"A socialist today is in the position of a doctor treating an all but hopeless case. As a doctor, it is his duty to keep the patient alive, and therefore to assume that the patient has at least a chance of recovery. As a scientist, it is his duty to face the facts, and therefore to admit that the patient will probably die. Our activities as socialists only have meaning if we assume that socialism can be established, but if we stop to consider what probably will happen, then we must admit, I think, that the chances are against us."(2)

In 1942, when "Looking Back on the Spanish War," Orwell speculated:

"Shall the common man be pushed back into the mud, or shall he not? I myself believe, perhaps on insufficient grounds, that the common man will win his fight, sooner or later, but I want it to be sooner and not later - some time within the next hundred years, say, and not some time within the next ten thousand years."

The biggest problem with predicting the future is, almost every prediction gets way ahead of itself. Advances that are predicted to take twenty or forty years take a century to come to pass. Look at Stanley Kubrick's film 2001: A Space Odyssey. It predicted that, in thirty-five years, we would be flying on commercial spacecraft to vast - and beautiful - space stations, colonizing and mining the moon and exploring one of the moons of Saturn. Almost fifty years later, we have one relatively tiny space station, the moon remains unvisited since the last Apollo mission, and the first manned mission to Mars is still years away.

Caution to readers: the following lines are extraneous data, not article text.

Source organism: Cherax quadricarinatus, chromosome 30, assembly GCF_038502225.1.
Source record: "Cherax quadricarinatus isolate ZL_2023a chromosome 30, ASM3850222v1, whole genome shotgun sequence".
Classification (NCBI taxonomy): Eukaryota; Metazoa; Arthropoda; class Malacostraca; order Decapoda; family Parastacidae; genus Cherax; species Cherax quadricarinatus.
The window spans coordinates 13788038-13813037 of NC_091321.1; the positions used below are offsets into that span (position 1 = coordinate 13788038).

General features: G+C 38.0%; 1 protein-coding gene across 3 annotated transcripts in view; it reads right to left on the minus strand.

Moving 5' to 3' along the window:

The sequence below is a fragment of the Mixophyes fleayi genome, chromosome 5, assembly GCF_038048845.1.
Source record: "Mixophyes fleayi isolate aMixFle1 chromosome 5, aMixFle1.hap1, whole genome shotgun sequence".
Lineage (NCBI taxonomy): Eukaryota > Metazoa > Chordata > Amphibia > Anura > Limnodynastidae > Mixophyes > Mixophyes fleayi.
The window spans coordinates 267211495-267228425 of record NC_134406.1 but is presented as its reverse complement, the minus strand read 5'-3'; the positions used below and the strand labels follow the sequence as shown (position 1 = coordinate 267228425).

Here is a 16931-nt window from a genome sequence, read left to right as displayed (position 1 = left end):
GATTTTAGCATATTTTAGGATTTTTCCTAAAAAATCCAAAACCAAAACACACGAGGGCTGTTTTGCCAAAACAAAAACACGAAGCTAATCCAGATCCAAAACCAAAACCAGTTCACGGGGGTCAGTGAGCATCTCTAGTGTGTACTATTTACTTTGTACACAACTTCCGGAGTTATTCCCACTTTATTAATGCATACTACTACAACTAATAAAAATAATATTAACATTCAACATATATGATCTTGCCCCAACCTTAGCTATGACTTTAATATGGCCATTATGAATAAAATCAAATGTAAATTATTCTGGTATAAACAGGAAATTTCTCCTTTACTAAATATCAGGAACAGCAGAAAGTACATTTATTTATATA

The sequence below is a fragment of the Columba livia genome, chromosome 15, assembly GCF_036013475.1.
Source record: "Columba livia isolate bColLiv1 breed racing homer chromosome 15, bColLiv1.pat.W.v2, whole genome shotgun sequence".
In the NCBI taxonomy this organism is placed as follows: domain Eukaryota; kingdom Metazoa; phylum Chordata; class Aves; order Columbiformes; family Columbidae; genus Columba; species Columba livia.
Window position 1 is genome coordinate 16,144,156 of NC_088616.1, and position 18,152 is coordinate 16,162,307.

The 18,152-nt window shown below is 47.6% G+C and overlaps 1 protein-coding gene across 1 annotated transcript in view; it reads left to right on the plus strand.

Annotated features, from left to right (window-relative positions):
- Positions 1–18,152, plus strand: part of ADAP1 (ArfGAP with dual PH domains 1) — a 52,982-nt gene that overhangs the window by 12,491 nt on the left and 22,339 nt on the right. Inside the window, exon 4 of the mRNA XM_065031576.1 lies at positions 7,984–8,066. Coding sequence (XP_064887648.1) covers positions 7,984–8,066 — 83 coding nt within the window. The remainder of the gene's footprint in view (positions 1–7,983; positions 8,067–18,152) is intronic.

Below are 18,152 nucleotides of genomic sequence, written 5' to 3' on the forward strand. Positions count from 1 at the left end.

Orwell spent what he perhaps couldn't have known were his last years writing feverishly. In 1948, his health failing on an island in the Hebrides, he couldn't find someone to type his manuscript for Nineteen Eighty-Four, so he typed it himself. He spent most of 1949 in hospital, but visitors found him, despite his skeletal appearance, hopeful of his future and bursting with ideas for future essays and novels. It wasn't so much political advancement that let him down as medical advancement. D. J. Taylor takes up the narrative:

"He believed that a writer who has a book left in him to write will not die. The new American wonder drug streptomycin had been tried on him the year before, and Fred Warburg [of Secker and Warburg] had petitioned his U.S. publishers to help in speeding up a delivery of auromycin, but these were early days for TB cures." (3)

The determination of Orwell's doctor to treat him was that of a physician who administers his treatments with an expectation of positive results. When all the treatments failed, early on the morning of 21 January 1950, and Orwell succumbed to a final, massive hemorrhage, his doctor didn't resign his post and take down his shingle. He applied the experience of treating - and losing - his patient to every one of his subsequent cases. Every physician believes in progress, in the slow but steady advancement of learning.

Within a year of Orwell's death, tuberculosis was curable. The prognosis for socialism remains guardedly optimistic.

(1) "Arthur Koestler," 11 September 1944.
(2) "Toward European Unity," Partisan Review, July-August 1947.
(3) D. J. Taylor "Last Days of Orwell," The Guardian, 15 January 2000.